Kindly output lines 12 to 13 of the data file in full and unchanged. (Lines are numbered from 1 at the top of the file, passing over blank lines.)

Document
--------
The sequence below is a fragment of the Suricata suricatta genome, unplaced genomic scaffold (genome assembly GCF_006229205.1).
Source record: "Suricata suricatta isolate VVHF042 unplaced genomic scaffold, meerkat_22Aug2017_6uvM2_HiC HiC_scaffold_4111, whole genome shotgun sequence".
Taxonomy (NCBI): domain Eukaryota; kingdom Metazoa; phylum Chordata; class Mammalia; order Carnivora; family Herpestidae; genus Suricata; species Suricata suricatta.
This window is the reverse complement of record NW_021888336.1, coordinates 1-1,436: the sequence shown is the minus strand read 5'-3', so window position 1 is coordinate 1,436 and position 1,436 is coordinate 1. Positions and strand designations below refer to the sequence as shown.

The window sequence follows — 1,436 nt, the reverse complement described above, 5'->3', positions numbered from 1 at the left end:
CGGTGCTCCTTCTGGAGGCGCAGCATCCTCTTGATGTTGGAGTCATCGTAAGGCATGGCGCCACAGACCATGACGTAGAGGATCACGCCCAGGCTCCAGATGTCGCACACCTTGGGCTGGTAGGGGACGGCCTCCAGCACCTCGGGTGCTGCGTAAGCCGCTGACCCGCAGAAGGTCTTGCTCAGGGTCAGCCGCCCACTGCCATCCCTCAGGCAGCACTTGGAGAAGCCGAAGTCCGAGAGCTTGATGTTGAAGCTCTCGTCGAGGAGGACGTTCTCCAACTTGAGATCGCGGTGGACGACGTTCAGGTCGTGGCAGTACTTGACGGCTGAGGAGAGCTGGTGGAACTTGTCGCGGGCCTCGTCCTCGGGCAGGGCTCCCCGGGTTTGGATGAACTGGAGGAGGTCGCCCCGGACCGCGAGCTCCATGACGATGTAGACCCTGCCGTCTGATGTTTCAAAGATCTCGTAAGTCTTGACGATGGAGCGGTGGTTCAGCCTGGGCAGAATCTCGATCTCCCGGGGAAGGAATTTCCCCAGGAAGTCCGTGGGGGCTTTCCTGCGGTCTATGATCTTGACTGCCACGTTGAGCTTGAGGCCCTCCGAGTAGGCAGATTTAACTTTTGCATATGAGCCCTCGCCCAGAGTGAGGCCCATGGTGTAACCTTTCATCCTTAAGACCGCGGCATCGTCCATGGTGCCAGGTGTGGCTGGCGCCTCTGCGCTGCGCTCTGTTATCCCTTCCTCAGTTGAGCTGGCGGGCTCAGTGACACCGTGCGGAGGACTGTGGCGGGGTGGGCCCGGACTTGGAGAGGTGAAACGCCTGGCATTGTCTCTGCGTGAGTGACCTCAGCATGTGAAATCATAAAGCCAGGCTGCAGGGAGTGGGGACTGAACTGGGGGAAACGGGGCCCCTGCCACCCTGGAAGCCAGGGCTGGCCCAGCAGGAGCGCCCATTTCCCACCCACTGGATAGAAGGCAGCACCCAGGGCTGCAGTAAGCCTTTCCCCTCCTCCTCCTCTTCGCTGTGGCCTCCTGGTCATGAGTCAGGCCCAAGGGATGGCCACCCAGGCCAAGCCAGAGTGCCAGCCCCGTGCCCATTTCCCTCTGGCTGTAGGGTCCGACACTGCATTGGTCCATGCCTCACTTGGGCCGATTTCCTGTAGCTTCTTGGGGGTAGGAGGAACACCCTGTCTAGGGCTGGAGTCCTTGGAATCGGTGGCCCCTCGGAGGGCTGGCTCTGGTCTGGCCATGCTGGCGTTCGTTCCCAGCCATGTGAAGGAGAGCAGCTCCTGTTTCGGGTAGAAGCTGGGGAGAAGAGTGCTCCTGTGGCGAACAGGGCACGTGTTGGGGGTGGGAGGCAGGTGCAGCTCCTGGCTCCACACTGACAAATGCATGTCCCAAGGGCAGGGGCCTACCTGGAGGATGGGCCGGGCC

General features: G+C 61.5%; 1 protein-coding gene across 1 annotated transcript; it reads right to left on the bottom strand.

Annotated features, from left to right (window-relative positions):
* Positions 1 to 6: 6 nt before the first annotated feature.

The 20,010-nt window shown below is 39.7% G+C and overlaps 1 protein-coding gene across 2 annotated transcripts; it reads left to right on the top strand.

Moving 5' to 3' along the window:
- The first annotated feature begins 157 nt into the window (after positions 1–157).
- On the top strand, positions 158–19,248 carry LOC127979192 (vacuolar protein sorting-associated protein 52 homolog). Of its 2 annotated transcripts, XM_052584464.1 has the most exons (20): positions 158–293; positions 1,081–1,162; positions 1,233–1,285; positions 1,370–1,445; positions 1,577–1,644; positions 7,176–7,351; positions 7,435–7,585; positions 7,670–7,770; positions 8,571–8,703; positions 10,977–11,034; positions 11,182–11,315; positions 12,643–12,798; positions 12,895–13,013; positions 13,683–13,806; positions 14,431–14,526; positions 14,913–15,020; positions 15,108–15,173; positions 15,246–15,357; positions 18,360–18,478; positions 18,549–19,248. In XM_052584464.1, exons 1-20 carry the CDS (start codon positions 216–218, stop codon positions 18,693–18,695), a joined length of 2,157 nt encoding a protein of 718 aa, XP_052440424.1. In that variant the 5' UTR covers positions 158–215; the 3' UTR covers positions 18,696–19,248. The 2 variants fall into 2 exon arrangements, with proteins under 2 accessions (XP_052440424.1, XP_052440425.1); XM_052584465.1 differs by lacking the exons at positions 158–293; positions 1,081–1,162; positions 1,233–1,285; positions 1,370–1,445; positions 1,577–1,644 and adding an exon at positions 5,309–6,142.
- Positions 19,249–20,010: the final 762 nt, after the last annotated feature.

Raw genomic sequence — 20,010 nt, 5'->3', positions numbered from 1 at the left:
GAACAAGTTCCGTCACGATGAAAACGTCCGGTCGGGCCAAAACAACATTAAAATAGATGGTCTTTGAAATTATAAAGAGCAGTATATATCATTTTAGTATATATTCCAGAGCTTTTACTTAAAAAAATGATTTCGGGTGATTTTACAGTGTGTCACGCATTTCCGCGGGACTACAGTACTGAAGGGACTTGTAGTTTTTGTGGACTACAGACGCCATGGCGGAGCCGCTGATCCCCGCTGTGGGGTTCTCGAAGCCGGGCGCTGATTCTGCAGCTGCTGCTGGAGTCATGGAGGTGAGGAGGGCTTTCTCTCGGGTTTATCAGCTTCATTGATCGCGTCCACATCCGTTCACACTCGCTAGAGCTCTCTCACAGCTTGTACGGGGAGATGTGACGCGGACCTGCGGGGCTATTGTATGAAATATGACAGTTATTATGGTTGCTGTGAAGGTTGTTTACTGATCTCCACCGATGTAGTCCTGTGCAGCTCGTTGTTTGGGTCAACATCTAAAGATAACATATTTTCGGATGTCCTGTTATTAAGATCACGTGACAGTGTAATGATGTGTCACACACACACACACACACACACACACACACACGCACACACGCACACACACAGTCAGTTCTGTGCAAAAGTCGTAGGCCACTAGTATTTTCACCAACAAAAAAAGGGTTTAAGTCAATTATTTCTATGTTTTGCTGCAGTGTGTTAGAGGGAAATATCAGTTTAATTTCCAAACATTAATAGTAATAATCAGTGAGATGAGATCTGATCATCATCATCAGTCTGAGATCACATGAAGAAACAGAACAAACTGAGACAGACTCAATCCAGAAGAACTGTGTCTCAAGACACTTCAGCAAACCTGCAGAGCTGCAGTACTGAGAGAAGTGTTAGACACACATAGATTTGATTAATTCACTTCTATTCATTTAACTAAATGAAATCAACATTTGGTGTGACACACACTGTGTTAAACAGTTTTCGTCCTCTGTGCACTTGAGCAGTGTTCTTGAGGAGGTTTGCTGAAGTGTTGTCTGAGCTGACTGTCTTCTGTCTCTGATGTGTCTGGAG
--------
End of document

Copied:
- The first annotated feature begins 157 nt into the window (after positions 1–157).
- On the top strand, positions 158–19,248 carry LOC127979192 (vacuolar protein sorting-associated protein 52 homolog). Of its 2 annotated transcripts, XM_052584464.1 has the most exons (20): positions 158–293; positions 1,081–1,162; positions 1,233–1,285; positions 1,370–1,445; positions 1,577–1,644; positions 7,176–7,351; positions 7,435–7,585; positions 7,670–7,770; positions 8,571–8,703; positions 10,977–11,034; positions 11,182–11,315; positions 12,643–12,798; positions 12,895–13,013; positions 13,683–13,806; positions 14,431–14,526; positions 14,913–15,020; positions 15,108–15,173; positions 15,246–15,357; positions 18,360–18,478; positions 18,549–19,248. In XM_052584464.1, exons 1-20 carry the CDS (start codon positions 216–218, stop codon positions 18,693–18,695), a joined length of 2,157 nt encoding a protein of 718 aa, XP_052440424.1. In that variant the 5' UTR covers positions 158–215; the 3' UTR covers positions 18,696–19,248. The 2 variants fall into 2 exon arrangements, with proteins under 2 accessions (XP_052440424.1, XP_052440425.1); XM_052584465.1 differs by lacking the exons at positions 158–293; positions 1,081–1,162; positions 1,233–1,285; positions 1,370–1,445; positions 1,577–1,644 and adding an exon at positions 5,309–6,142.